Eeeeek! A tick!
Are we criminalizing normal childhood behavior?
A video posted on Twitter this week shows a female student being slammed to the ground by a school resource officer in Wake County, N.C. The footage has drawn renewed attention to the presence of police in schools and the treatment of kids at the hands of officers.
We’ll talk with a school resource officer about law enforcement training for officers who patrol schools. Plus, we’ll look at the social history of school discipline and examine modern methods of maintaining classroom order.
- DJ Schoeff Vice president, National Association of School Resource Officers
- Dennis Parker Director, American Civil Liberties Union Racial Justice Program
- Judith Kafka Associate professor, Marxe School of Public and International Affairs at Baruch College
- Jennifer Egan Juvenile public defender, Baltimore, MD.
- Jeffrey Mittman Executive Director, American Civil Liberties Union of Missouri
What People Told Us During The Show
Here’s what listeners had to say on the topic of disciplining kids in school:
@1a I work in a school and there needs to be cops. Teens can get violent and the teachers job is to teach, not break up a fight
— Jessi B. (@daskicat2) January 5, 2017
@1a insubordinate and sullen students are the teachers problem. The police should never be called for any degree of that
— Dee Steph (@TeeDeeBee44) January 5, 2017
@1a We used to deal w/ kids as individuals. Blanket policies now remove educators’ ability to tailor responses to kids’ situations & actions
— Craig Froehle (@CRA1G) January 5, 2017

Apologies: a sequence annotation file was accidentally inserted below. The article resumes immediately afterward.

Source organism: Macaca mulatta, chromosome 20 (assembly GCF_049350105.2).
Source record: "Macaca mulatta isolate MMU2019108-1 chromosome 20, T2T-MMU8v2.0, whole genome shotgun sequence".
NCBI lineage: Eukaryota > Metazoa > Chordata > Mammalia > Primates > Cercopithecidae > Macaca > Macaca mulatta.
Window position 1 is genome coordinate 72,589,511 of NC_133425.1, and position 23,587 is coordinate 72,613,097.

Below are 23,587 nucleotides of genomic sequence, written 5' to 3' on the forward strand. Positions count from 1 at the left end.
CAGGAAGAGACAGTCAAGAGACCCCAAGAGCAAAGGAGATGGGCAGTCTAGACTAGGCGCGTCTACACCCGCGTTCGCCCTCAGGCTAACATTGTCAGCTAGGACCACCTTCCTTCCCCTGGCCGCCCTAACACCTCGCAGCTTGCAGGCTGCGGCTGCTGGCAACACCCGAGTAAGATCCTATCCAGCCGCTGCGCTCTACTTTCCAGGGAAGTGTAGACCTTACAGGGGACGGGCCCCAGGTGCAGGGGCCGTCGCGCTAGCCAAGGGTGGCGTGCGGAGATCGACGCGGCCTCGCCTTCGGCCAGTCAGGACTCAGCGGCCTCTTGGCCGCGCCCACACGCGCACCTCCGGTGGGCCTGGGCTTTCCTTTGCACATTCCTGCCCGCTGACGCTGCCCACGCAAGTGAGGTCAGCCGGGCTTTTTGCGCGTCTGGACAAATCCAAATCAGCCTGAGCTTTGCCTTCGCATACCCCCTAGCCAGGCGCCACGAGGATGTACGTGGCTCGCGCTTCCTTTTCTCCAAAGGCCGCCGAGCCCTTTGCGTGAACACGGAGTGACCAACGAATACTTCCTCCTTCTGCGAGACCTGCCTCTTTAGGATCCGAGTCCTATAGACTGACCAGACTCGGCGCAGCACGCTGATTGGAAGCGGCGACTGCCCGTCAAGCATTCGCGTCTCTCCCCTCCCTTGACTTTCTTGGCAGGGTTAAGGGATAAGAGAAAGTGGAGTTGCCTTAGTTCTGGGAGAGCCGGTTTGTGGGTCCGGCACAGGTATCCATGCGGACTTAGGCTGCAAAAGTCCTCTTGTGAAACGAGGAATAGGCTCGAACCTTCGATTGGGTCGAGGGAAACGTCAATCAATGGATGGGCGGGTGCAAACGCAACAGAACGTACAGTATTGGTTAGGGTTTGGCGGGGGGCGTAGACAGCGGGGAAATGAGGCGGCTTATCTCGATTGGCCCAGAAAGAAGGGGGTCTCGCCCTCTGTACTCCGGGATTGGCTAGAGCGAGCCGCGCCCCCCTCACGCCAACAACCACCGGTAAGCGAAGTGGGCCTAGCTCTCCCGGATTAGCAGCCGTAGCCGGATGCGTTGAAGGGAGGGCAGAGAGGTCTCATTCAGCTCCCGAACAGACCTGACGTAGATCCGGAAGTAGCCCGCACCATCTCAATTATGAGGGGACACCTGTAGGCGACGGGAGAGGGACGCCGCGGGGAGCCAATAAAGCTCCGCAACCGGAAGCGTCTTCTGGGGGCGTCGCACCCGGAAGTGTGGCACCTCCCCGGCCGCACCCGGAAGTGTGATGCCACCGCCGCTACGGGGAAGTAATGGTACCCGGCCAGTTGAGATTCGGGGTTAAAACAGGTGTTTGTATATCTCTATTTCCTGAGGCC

— Ursine (@beverlykills316) January 5, 2017
— Acy Slater (@ACK2069) January 5, 2017
@1a I went to a small school in Shelby co. AL and the middle school environment felt criminalizing even without law enforcement
— Ben Hickerson (@OkamiLugia) January 5, 2017
@1a I treat my students like adults from day one…I think this gives them ownership of their learning outcomes. I also practice grace. ?
— Mr. Yoder (@MrBenYoder) January 5, 2017
Join the conversation on Twitter now @1A!
Be advised: This video shows violence against a student and contains an expletive.
This video of a female student being body slammed by a school resource officer at Rolesville High School in North Carolina was shared on Twitter on January 3, 2017.
Tell Your Story
School discipline has changed a lot in the last few years and decades, and it varies from school to school. Share your experience with us, and your story may end up on the show.
Stories Of School Discipline
Some listeners sent us their stories about misbehaving in school and how they were punished.
Pat of St. Louis, MO:
If I was lazy, rude, or broke any rule, the wrath of God would descend on me at Baden Public School in St Louis, Missouri. I’d be called to the principal’s office, (oh the dread), then they’d call home, my mother would be there in ten minutes with thunderbolts coming from her eyes. I’d get such a tongue lashing at home and no allowance and be grounded. It just wasn’t worth it to get into trouble!!! I quickly learned to behave; do my work; be no trouble; get no bad marks. This was because absolutely nobody would ever be on the side of the “criminal me.” No excuses. No quarter. No appeals. No pardon. Baden School was where I learned what the world is really like and what it expected from me. That lesson served me my whole life.